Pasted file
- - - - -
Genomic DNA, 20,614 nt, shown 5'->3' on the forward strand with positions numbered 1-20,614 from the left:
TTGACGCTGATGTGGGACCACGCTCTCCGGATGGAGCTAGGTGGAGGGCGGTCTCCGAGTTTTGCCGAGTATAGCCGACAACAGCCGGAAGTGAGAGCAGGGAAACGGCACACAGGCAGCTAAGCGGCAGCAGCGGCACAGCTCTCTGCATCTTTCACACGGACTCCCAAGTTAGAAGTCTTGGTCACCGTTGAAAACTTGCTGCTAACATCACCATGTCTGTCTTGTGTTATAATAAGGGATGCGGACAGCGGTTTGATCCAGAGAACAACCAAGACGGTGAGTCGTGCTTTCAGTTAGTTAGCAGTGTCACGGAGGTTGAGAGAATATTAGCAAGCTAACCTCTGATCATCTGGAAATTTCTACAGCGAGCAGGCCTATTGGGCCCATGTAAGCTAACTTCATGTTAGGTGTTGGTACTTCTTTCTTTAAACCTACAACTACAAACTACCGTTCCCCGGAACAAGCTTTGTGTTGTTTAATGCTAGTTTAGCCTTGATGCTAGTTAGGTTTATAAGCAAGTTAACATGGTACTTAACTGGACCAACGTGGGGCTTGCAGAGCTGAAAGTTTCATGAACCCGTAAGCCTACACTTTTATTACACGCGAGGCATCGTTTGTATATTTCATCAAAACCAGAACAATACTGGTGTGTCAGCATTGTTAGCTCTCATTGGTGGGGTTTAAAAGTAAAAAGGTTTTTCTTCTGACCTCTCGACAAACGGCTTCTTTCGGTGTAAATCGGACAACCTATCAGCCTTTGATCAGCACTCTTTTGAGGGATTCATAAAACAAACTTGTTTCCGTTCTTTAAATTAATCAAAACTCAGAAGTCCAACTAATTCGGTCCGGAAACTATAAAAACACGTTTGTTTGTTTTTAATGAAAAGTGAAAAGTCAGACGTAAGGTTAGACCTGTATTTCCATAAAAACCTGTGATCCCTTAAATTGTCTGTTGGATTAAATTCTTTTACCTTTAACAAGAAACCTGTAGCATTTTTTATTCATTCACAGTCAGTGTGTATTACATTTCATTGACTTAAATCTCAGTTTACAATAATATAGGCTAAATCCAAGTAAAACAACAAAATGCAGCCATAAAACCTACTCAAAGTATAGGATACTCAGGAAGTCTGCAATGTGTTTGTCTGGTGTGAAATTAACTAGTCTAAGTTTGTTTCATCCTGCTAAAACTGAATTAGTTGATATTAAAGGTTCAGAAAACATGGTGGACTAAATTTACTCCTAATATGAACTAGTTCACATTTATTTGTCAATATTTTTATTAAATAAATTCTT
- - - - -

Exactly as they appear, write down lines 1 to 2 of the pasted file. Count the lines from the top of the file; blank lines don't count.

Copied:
Genomic DNA, 20,614 nt, shown 5'->3' on the forward strand with positions numbered 1-20,614 from the left:
TTGACGCTGATGTGGGACCACGCTCTCCGGATGGAGCTAGGTGGAGGGCGGTCTCCGAGTTTTGCCGAGTATAGCCGACAACAGCCGGAAGTGAGAGCAGGGAAACGGCACACAGGCAGCTAAGCGGCAGCAGCGGCACAGCTCTCTGCATCTTTCACACGGACTCCCAAGTTAGAAGTCTTGGTCACCGTTGAAAACTTGCTGCTAACATCACCATGTCTGTCTTGTGTTATAATAAGGGATGCGGACAGCGGTTTGATCCAGAGAACAACCAAGACGGTGAGTCGTGCTTTCAGTTAGTTAGCAGTGTCACGGAGGTTGAGAGAATATTAGCAAGCTAACCTCTGATCATCTGGAAATTTCTACAGCGAGCAGGCCTATTGGGCCCATGTAAGCTAACTTCATGTTAGGTGTTGGTACTTCTTTCTTTAAACCTACAACTACAAACTACCGTTCCCCGGAACAAGCTTTGTGTTGTTTAATGCTAGTTTAGCCTTGATGCTAGTTAGGTTTATAAGCAAGTTAACATGGTACTTAACTGGACCAACGTGGGGCTTGCAGAGCTGAAAGTTTCATGAACCCGTAAGCCTACACTTTTATTACACGCGAGGCATCGTTTGTATATTTCATCAAAACCAGAACAATACTGGTGTGTCAGCATTGTTAGCTCTCATTGGTGGGGTTTAAAAGTAAAAAGGTTTTTCTTCTGACCTCTCGACAAACGGCTTCTTTCGGTGTAAATCGGACAACCTATCAGCCTTTGATCAGCACTCTTTTGAGGGATTCATAAAACAAACTTGTTTCCGTTCTTTAAATTAATCAAAACTCAGAAGTCCAACTAATTCGGTCCGGAAACTATAAAAACACGTTTGTTTGTTTTTAATGAAAAGTGAAAAGTCAGACGTAAGGTTAGACCTGTATTTCCATAAAAACCTGTGATCCCTTAAATTGTCTGTTGGATTAAATTCTTTTACCTTTAACAAGAAACCTGTAGCATTTTTTATTCATTCACAGTCAGTGTGTATTACATTTCATTGACTTAAATCTCAGTTTACAATAATATAGGCTAAATCCAAGTAAAACAACAAAATGCAGCCATAAAACCTACTCAAAGTATAGGATACTCAGGAAGTCTGCAATGTGTTTGTCTGGTGTGAAATTAACTAGTCTAAGTTTGTTTCATCCTGCTAAAACTGAATTAGTTGATATTAAAGGTTCAGAAAACATGGTGGACTAAATTTACTCCTAATATGAACTAGTTCACATTTATTTGTCAATATTTTTATTAAATAAATTCTT